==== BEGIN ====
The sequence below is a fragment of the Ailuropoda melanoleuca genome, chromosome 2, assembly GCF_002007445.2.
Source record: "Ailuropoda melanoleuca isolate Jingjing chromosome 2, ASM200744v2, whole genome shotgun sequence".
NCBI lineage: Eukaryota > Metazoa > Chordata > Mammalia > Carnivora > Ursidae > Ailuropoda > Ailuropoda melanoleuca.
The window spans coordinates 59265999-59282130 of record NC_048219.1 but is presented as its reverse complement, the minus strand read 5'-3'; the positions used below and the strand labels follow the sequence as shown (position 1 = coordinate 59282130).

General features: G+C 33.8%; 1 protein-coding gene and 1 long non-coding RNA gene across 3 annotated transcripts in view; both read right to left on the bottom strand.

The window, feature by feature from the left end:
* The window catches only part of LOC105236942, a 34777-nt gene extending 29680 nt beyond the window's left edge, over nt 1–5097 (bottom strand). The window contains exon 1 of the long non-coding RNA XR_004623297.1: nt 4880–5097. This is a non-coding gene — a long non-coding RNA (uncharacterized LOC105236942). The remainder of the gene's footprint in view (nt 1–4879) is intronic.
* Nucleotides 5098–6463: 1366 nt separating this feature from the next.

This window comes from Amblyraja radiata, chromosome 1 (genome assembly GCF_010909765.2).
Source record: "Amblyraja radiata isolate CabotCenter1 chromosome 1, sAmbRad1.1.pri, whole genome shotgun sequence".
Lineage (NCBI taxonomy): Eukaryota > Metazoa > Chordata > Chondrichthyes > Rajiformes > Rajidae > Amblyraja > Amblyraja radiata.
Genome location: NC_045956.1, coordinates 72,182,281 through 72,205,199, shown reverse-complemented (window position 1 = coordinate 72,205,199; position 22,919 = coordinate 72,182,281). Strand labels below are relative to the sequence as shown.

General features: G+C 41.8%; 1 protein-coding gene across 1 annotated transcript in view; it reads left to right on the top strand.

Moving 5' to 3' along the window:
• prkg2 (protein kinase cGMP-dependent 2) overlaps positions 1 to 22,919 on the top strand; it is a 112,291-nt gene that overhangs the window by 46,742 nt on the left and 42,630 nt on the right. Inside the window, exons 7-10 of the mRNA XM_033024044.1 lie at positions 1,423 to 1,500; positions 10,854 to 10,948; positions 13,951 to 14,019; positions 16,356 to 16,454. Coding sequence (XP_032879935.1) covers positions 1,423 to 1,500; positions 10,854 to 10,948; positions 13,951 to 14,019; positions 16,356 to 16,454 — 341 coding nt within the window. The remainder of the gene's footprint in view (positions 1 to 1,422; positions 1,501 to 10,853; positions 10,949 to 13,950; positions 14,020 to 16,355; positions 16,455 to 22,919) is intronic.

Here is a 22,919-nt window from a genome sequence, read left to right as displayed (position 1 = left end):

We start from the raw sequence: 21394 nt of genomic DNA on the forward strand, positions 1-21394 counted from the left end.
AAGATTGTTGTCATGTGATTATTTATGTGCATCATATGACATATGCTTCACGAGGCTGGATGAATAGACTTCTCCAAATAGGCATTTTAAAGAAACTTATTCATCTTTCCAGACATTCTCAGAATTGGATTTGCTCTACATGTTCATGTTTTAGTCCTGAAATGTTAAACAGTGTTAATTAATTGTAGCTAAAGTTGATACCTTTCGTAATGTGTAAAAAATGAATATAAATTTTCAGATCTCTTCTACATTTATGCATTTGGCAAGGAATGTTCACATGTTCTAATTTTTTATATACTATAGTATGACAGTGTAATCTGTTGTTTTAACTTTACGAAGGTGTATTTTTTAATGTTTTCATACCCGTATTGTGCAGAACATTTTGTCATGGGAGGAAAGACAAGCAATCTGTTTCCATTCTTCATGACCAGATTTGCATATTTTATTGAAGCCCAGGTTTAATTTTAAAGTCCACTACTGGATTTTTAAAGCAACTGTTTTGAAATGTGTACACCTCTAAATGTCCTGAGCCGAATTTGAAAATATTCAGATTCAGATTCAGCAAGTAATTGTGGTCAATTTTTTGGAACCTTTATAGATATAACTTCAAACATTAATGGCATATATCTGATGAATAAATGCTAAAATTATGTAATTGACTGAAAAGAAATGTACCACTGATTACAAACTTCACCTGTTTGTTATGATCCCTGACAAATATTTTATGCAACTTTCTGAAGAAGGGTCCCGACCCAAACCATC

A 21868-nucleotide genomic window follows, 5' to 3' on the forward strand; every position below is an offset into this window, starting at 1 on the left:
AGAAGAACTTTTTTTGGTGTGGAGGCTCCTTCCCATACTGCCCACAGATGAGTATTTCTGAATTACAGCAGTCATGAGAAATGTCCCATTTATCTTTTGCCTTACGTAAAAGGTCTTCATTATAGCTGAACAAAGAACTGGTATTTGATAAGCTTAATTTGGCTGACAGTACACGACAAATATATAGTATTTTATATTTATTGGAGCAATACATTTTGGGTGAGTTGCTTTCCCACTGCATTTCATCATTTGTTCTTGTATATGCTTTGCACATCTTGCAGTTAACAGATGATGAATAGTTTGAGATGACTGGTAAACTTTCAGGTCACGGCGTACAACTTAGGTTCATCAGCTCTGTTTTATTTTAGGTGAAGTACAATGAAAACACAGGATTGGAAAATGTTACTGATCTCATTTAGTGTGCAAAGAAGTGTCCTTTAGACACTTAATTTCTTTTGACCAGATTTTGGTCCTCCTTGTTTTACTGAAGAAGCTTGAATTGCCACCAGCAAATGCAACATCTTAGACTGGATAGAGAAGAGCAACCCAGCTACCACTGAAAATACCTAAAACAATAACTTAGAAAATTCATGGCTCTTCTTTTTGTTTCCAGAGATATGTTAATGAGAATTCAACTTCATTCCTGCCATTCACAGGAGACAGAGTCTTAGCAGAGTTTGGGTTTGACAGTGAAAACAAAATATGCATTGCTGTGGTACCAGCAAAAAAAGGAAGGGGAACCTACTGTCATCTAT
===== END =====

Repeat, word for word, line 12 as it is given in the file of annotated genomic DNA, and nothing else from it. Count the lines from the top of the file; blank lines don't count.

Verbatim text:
Genome location: NC_045956.1, coordinates 72,182,281 through 72,205,199, shown reverse-complemented (window position 1 = coordinate 72,205,199; position 22,919 = coordinate 72,182,281). Strand labels below are relative to the sequence as shown.